Six Sentence Story -the Wakefield Doctrine-

Welcome to the Wakefield Doctrine (the theory of clarks, scotts and rogers)

Sitting at my ‘desk’ waiting for the sun to turn the glass in front of my desk back into glass, rather than blackboard and chalk. Six Sentence Story warm-up day is what it is and I figured I’d interrupt my solitaire-as-meditation session and mess of the plain white space of a blank post.

So rumour has it that zoe (the host of this here bloghop here) has given us the word ‘DRESS’ as this week’s prompt word. (For new Readers and participants to be) the idea is to write a story employing the prompt word and, just before hitting ‘Publish’ be able to count six periods. No more and no less. (As implied, the goal is six sentences. Whether you’re going the James Joyce ‘do-you-see-anything-in-my-head,-real-or-imagined-that-suggests-that-I-am-thinking-in-simple-noun-verb-object-constructs-if-so-please-point-it-out’ style or the more familiar Hemingway ‘I can do that. Six sentence, right? Sure thing.’ The fun is in the process (and so is the devil and for some reason, God.)

DRESS

“Do you like my dress, Mr. Devereaux?”

Simone Sans, the newest dancer at Bottom of the Sea Strip Club and Lounge stood half a menu away from my right forearm, the reflective fabric of her dress tried to be a mirror and failed quite enjoyably.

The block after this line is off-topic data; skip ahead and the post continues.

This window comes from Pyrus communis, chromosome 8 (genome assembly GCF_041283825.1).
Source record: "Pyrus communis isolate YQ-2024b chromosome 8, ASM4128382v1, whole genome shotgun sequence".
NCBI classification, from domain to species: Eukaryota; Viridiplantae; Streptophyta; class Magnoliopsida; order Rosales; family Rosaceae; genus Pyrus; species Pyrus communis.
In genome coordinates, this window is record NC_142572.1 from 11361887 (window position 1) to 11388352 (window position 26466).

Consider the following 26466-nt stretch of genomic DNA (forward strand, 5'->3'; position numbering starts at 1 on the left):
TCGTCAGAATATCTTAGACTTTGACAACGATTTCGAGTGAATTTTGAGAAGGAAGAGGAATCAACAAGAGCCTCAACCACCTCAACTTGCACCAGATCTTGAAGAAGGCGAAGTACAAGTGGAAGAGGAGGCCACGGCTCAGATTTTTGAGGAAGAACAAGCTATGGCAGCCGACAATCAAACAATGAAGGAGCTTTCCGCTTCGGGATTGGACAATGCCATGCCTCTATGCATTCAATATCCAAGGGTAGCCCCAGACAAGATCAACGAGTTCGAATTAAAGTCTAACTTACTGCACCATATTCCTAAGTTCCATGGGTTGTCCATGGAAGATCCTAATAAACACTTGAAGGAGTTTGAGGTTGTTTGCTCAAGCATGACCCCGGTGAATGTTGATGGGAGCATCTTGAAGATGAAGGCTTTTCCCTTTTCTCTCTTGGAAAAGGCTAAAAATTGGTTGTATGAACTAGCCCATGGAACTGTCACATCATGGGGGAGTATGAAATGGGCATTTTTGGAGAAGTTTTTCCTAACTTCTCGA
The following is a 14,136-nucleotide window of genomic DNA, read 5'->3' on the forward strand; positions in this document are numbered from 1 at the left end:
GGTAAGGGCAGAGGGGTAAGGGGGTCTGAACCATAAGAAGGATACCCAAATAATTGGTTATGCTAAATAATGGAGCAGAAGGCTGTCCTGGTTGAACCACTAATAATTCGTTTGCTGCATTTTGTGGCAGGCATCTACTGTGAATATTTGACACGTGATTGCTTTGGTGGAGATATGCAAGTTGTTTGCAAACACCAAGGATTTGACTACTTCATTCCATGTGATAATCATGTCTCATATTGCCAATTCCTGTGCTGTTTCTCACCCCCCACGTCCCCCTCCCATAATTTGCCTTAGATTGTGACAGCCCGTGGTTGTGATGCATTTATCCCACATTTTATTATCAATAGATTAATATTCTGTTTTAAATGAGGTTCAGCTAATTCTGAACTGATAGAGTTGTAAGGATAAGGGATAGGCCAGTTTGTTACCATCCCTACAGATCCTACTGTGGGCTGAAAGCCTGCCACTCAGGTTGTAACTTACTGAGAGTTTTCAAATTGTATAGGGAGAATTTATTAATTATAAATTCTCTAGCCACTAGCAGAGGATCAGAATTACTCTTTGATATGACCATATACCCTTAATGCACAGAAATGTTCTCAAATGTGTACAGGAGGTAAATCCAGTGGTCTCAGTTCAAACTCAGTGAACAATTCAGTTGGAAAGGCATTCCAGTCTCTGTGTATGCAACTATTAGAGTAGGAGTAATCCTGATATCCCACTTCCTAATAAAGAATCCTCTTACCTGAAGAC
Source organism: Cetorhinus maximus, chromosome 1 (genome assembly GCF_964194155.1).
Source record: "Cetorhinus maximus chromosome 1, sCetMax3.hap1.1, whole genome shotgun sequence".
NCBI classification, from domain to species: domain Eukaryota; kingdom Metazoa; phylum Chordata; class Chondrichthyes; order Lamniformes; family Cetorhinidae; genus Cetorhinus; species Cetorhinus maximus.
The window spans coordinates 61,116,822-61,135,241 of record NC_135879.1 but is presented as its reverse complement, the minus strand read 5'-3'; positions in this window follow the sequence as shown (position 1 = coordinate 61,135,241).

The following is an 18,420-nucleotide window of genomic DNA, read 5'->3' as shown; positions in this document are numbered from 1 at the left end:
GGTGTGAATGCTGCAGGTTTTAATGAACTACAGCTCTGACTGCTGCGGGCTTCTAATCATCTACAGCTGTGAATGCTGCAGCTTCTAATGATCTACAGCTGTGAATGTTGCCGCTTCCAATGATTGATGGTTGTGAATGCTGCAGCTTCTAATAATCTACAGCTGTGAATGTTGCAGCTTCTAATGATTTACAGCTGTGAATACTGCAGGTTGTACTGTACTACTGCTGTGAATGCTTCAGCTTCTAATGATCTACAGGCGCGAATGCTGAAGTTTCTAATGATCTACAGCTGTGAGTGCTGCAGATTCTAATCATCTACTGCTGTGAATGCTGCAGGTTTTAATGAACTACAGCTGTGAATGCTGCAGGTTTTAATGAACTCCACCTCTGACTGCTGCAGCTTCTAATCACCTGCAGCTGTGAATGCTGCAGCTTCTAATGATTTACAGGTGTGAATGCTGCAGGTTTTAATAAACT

I sat at my usual booth, ashtray and ‘silver’ware standing guard on my drink, the tabletop, all ring-stains and cigarette burns had been shellacked so many times it looked like petrified wood. I smiled at the twenty-going-on-lost girl, “Sure, I like it, but I thought you were in the business of being non-dressed?”

She laughed and hip-bumped my arm, the playful gesture an unstated compliment; in her line of work, physical contact with the patrons was as un-professional as a neurosurgeon bringing a meatball grinder into the operating room, nothing in the rule books says you can’t, but it wouldn’t be wise.

Simone took a half-step back, did a pirouette ending in a curtsy which caused the hem of her dress to rise upwards, the hint of pleasure as subtle as neon on a bar sign.

 

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Phinish the Photo Pfriday -the Wakefield Doctrine-

Welcome to the Wakefield Doctrine (the theory of clarks, scotts and rogers)

Today we join Kristi and Kenya at the newly revamped Finish the Sentence Friday bloghop. The primary change was to provide a different ‘theme’ or prompt, each week. There’s a chart out there that Kristi put on the group’s page on ‘the Facebook’. It tells one what needs to be done, wordistically-speaking.

So this week it’s… (hold on, let me do a copy paste)

Finish the Sentence Friday is a link-up where writers and bloggers come together to share their themselves with a particular prompt (different formats each week of the month). If you’d like to participate, join our Facebook group. Link up your prompts below! Please no “link dumping.” If you include a link, comment on other posts.

 

Photo Share Friday – share a photo and share the story behind it.

So.

The story behind the photo.